The piece is about 4 inches or 10 cm square and the top view is the face and the lower one the reverse.In the centre you can see the 2 layers of filet mesh, one over the other. The technique was very ably demonstrated and taught by Barbara a and Michael Mann, who have made this a speciality, running the East London Double Filet Crochet Group for many years. See their web site here for more about this fascinating technique. There’s also a Double filet/Interlocking crochet group on Ravelry.

So my scrap is but a tiny start, a beginning of many potential projects and design challenges.

Estonian Craft Camp 2016

Estonian Craft Camp 2016

Readers may remember that I went to this in 2015 and posted about it here:

and here:

You can see the wristlet I made here:

I enjoyed myself so much that the only doubt I had about returning was that it could be as good again. In the end I decided to take the chance and signed up for Craft Camp 2016, the third one.

You can read about the organisation and aims of the camp here:

The Estonian Government takes the promotion of ‘folk crafts’ seriously and they are taught at university level, for instance at the Vilanjdi Culture Academy.

The camp, for me, is a perfect combination of activities, location and people, and the language is English, which makes it possible, as I don’t speak any of the languages heard there – Estonian, Swedish, Norwegian, Finnish, German, Dutch ….

The activities I chose this year were all textiles:

Fringed wedding gloves,

Techniques used in knitted garments in Saaremaa, an Estonian island,

Mugli embroidery, and

Saaremaa and Kihnu knitting bags

There are descriptions of the workshops here:

 

The fringed gloves workshop was taught by Kristi Joeste, author of Ornamented Journey, probably the most attractive knitting book I know. Fringes on gloves are said to protect against the evil eye and in this capacity they were worn for weddings. The fringes can be knitted in or sewn: this workshop did the latter. Kristi had studied three examples from the Estonian Museum collection and we knitted small pieces of these, flat rather than in the round, to have a base on which to sew the fringes. These samples incorporated purl ridges onto which the fringes are sewn and some two colour work. Here are the materials (note the 1.25mm dpns) and one of my samples:

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The next was Archaistic embroidery from the Mulgi region, taught by Liina Laaneoja and Annika Vaalma, see here for more information.

The teachers of this workshop are graduates of the Viljandi Culture Academy and have a business making garments decorated with embroidery. We were given the materials to make a game of noughts and crosses using a felt base and 9 small felt squares which were to be embroidered using the following traditional motifs: circle, cross, tree of life and rose. These are worked in only 3 stitches: blanket stitch, chain stitch and stem stitch.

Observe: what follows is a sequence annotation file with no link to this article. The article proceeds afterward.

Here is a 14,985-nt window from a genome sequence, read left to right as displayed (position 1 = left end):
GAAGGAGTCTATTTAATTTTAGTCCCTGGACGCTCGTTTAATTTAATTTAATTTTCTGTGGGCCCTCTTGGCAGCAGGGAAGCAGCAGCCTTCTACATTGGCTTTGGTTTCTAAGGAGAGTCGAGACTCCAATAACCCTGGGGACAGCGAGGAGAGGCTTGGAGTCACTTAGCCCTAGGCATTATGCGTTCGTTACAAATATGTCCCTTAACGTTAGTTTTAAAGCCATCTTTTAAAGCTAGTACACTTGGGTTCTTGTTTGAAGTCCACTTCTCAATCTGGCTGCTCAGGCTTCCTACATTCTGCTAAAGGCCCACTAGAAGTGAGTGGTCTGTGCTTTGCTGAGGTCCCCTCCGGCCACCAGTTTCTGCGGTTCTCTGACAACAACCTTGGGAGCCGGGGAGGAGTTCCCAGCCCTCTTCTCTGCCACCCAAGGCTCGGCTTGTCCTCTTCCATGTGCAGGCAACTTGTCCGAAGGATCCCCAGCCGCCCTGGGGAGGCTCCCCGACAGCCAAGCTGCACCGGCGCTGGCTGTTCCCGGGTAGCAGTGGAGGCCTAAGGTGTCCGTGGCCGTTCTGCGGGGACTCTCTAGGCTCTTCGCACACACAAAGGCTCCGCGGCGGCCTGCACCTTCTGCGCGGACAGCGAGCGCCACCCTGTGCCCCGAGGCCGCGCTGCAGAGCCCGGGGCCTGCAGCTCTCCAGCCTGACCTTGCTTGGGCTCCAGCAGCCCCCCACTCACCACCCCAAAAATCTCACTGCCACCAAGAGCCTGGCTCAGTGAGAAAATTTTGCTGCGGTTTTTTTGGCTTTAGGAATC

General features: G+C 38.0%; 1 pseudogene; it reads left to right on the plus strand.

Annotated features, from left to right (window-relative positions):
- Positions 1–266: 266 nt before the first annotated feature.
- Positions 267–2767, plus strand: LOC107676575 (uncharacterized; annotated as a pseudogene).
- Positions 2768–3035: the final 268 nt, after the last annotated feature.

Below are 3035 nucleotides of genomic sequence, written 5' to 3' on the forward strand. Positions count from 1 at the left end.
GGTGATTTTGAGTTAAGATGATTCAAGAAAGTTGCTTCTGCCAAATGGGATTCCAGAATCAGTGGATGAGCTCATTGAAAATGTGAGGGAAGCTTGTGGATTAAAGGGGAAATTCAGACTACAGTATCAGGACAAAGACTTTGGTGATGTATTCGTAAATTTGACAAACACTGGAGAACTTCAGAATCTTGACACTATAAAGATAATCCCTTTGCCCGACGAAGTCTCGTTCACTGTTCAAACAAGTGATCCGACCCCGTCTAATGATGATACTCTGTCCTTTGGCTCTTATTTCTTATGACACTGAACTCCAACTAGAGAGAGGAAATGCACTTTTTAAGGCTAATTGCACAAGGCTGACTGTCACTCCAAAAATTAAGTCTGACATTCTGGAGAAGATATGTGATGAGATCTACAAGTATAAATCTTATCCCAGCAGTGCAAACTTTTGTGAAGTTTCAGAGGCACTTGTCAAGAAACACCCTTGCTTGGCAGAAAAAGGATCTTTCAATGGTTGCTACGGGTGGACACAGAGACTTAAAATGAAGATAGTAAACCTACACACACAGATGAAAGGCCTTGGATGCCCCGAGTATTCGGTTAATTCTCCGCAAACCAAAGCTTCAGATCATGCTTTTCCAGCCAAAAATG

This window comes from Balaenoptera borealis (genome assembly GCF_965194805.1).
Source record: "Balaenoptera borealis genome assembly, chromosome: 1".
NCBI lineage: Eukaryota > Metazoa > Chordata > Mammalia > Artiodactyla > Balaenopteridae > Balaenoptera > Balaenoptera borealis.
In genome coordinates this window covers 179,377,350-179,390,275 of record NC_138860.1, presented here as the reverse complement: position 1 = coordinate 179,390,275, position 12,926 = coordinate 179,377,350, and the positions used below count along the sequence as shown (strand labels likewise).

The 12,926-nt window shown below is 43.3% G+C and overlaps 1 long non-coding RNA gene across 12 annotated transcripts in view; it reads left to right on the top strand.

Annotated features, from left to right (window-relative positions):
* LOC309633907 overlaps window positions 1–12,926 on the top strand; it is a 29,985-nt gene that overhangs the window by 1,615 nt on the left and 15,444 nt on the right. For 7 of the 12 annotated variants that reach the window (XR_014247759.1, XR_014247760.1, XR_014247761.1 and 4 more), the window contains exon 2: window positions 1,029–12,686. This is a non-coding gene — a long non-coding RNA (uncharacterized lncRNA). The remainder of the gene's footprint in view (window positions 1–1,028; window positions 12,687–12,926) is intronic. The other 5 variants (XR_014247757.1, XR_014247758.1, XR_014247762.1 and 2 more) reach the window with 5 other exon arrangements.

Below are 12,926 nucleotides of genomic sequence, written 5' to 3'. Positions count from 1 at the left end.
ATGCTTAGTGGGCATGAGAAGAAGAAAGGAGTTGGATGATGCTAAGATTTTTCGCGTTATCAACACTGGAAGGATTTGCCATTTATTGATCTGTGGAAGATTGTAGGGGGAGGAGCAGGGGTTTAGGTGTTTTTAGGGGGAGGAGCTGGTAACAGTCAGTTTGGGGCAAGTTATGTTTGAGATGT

There was a free choice of colours (fine wool thread) to use on a light brown base. I was stuck for colours until I decided to use a photo I had taken in the grounds of the camp that morning as a source:

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I chose to embroider 7 of these squares (about 2 inches/5.5 cm)  to put in a frame, rather than make the game. I discovered that I am a fast and accurate embroiderer (I did lots when I was a child), probably better at that than I am at knitting. This is what I made:IMG_0385(There’s a couple more too, but you get the idea)

The motifs are documented in this wonderful book and this is the page that gave me particular inspiration:

 

The day out was to the Setomaa region of Estonia, but I might post about this separately.

 

The third workshop was Knitted Sweaters and garments from Saaremaa, a large Estonian island. The workshop was led by Riina Tomberg, author of a book about these garments, see:

The project is a wristlet that incorporates some of the details found in these garments. This is tricky technically, as is all Estonian knitting, due to the extremely fine needles – 1.25 or 1.5mm – and relatively thick wool – 2/8s or about a woollen spun 4ply. Making stitches is physically difficult with this combination.

This is the completed wristlet, Riina’s example, NOT MINE, but one person did complete theirs in the course of the camp and showed it on the last day. However, I think they stayed up almost all night to achieve this!

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The opportunity to make a ‘traditional’ knitting bag was the last workshop and for this we were asked to bring fabrics cut ready for patchwork and a lining. These were to supplement those provided in the workshop by Riina. I decided to mix up the two types of fabric and was very pleased with the result:

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The national museum has examples of these bags in their collection and they can be seen here: